Richard Kell handmade reels……

January 16, 2009

out-with-the-lad-autumn-2008Recently I have developed some distinct improvements in my reels. I’ve discarded the old tongue profile (ie for the check mechanism) which was never right from day one and at last have developed a far better component, a more lively check performance, much more ‘life’ in it and with just enough room for the new tongue to turn 90 degrees for it to be ‘parked’.  I’ve also gained insight to the characteristics of the spring material, which I need to order a further batch at a larger cross section for eventually bigger reels – that will be another £250 out at least, as the rolling mill has a 25kg minimum order. I’ve other mods though only sucessful purchasers get to see whats been done when they open the box.

I’ve also scrapped my existing stock of nickel silver regulator wires made ten years ago as I have evolved a much easier to operate version for older (me) or cold numbed  hands. Also scrapped is the cast nickel silver reg wire bridge replaced with a  machined from solid version, stronger, less liable to malfunction if dropped and hopefully requiring less time to ‘fit’. The styling of it, the design mentality reminds me of the illustration in Le Corbusiers ‘Vers Une Architecture’ of the engine compartment of a pre-war Bugatti.

The backs are cast gunmetal, filed and papered, machined, papered and buffed to a flawless finish, a fabulous deep colour; note that the reel seat is the bit on the rod it attaches to.  You would be hard pressed to find anyone in any factory that has the skill to do this nowadays, its pre-war standard and First at that.  The back is secured by the traditional press fit dovetail and secured by two R.Kell made (as are all my screws) being ‘up tolerance’ close fitting nickel silver screws. The reels are not lightweight models, yet I think they combine well with a cane rod. To recap, at Hardys the ‘back’ was always part of the reel and the ‘reel seat’ was the bit on the rod.

As Chris commented on my first post below, re making a ‘Bougle’ style reel from Jamie Maxtone Grahams prompting, I only ever make what is in my own head – good or bad! To people across the pond my reels may look very Hardy though that might only be because its all I have experience of, even repairing reels for Jamie, generally re-building crumbled broken drums  – it was all Hardy work. If I’d known nothing but Vom Hofes then I would be probably making a very Vom Hofe type reel.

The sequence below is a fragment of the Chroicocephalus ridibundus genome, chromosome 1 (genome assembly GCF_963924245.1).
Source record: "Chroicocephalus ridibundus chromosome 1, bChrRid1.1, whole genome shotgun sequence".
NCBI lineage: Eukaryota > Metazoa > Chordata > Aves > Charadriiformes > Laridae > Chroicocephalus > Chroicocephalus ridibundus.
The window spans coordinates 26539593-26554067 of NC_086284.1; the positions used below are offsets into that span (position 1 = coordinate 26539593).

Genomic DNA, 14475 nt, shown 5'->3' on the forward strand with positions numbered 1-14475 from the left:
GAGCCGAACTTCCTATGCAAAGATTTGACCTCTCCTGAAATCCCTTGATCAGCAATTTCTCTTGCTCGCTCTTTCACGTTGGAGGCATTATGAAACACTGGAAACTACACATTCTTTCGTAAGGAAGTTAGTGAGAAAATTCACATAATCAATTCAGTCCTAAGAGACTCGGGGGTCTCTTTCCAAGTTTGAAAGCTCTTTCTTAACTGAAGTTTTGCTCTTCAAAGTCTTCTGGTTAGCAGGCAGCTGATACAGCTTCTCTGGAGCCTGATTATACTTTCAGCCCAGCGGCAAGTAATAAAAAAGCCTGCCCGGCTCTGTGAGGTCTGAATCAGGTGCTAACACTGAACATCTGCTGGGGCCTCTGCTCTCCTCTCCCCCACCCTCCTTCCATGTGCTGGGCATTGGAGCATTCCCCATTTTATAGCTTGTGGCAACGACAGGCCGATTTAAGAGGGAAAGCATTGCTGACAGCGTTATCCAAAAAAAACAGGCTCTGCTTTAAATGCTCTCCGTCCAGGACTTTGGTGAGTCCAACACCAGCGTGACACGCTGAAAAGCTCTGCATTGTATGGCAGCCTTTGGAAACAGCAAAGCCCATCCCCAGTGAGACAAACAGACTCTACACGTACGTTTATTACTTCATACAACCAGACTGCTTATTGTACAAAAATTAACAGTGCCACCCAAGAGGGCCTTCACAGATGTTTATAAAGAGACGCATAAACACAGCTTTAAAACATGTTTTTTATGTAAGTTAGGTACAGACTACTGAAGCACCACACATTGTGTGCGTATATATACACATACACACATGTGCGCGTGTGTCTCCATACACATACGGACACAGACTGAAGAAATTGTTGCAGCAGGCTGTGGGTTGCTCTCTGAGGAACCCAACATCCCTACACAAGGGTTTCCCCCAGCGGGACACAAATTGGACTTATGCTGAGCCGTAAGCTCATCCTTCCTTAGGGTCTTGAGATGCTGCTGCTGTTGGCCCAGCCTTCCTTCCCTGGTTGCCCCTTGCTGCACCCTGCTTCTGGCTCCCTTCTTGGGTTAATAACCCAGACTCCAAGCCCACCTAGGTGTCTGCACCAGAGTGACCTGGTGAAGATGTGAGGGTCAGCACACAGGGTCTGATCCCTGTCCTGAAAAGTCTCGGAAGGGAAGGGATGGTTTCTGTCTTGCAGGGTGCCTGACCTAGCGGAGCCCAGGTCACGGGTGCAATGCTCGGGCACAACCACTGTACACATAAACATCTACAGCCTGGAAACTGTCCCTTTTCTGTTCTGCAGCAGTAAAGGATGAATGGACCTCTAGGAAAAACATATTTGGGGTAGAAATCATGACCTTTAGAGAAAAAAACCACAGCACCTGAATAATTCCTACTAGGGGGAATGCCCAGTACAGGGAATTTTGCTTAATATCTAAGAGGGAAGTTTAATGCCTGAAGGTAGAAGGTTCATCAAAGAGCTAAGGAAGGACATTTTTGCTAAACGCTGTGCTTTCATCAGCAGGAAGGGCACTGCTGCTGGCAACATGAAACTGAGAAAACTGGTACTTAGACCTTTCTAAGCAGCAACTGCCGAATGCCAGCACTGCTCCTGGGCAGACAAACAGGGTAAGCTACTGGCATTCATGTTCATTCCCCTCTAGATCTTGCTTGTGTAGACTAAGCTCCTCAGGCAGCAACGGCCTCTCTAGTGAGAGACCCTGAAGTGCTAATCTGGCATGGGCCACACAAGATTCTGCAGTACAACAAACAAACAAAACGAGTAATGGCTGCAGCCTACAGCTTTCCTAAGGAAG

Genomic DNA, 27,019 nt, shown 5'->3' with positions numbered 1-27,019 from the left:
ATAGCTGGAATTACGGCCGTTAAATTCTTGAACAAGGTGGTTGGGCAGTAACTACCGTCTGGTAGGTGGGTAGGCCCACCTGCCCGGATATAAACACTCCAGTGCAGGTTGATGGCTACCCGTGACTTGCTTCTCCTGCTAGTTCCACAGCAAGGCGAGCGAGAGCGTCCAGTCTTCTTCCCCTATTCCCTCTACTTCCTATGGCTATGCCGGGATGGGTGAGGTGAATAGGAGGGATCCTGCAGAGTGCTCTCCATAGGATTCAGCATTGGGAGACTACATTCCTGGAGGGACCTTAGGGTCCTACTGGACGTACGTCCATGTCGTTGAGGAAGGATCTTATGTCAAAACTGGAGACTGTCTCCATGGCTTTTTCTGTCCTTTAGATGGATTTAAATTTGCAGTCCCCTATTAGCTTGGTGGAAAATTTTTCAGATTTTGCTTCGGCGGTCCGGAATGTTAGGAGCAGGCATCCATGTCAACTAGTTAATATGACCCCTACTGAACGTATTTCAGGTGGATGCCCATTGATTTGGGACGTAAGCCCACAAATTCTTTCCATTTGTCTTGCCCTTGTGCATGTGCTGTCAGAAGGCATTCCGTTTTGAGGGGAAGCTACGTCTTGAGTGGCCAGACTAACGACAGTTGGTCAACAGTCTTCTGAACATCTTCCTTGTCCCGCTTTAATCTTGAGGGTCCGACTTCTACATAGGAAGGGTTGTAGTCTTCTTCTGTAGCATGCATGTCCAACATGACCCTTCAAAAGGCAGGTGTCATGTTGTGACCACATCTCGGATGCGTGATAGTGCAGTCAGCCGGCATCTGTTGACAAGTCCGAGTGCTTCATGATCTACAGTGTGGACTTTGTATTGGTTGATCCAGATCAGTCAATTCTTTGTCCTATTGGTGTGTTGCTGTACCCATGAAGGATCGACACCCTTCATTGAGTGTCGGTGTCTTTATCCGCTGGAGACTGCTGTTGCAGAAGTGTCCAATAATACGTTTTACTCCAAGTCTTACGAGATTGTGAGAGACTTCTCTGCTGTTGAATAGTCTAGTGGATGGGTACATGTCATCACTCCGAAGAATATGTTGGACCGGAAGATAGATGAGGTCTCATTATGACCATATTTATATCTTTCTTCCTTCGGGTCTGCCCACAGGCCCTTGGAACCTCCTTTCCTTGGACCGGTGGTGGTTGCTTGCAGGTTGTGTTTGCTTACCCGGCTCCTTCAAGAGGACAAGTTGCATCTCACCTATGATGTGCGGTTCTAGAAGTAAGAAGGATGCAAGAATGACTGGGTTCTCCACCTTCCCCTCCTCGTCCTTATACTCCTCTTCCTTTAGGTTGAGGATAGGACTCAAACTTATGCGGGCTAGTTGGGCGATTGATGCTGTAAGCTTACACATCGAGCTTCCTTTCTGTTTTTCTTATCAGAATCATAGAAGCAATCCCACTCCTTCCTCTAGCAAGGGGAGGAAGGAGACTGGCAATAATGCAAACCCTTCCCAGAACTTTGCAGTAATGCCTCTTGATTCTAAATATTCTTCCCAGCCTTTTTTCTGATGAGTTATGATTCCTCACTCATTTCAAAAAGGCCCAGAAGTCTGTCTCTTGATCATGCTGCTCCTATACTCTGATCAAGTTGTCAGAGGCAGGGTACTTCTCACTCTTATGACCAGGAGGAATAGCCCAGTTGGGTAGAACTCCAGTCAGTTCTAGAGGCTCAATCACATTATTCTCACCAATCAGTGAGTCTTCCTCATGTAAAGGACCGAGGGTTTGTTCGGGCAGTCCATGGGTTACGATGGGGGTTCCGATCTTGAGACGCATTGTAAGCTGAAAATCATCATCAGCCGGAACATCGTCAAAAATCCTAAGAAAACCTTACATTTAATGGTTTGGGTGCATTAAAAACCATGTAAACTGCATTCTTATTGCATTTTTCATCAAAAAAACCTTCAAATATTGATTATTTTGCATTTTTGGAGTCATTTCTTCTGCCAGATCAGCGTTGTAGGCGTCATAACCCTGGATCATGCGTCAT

Re the pricing of my reels. I have agonised over this, in 1986, then during my three year two thousand  hours 1995-98 and now again in 2008-9. I originally was selling at £300GBP in 1998, that was my ‘target’ price, though found it tortuously low for handmade work. Looking at the man-hours consumed to keep the show on the road, I have pitched at what I think is appropriate. No con or flannel or hyperbole, just what I think is required. Even a cut to the bone little one-man business like me overheads are £12k pa (2009) before I make a penny. Twenty five years of being a price-work self -employed toolmaker helps me ascertain the area I need to be. ……and still only two thirds the price of a pair of handmade Lobbs!

Postscript: My 3-1/8 inch back flange is seeming to be in demand, so my standard width of 0.810 inch between flanges and a wide version at 1.010 (ie 0.2inch wider) are seemingly the ones first available. A good sized reel capable of plenty of work, I’ve a couple of tricks on this including a beefed up heavy click check mechanism. Also, there is no brass used at all in any of my reels; for the money I’m asking you get better than that.

Taking orders for 2009……

January 11, 2009
Handmade fly fishing reels by Richard Kell.

Handmade fly fishing reels by Richard Kell.

Our first beagle circa 1995 when I would be starting the big push to develop and tool up for my handmade fly fishing reels.

Our first beagle circa 1995 when I would be starting the big push to develop and tool up for my handmade fly fishing reels.

I’m taking orders now for my reelmaking 2009 workload, a total of twenty of my 2-3/8 inch and 2-3/4 inch back flange fly reels, as craft made and flawless as you can get. All by one man, from the picture in my head to a fully functioning and durable piece of equipment. I use lots of jigs and tooling to get the accuracy and quality that I must have, it pains me if something isn’t ‘spot-on’ in tolerance. I had ten years ago machine engraved each reel, for instance the above is 98/13 – however I have decided not to do this in future. Enthusiasts will have to date my reels by subtle advances in design and manufacture.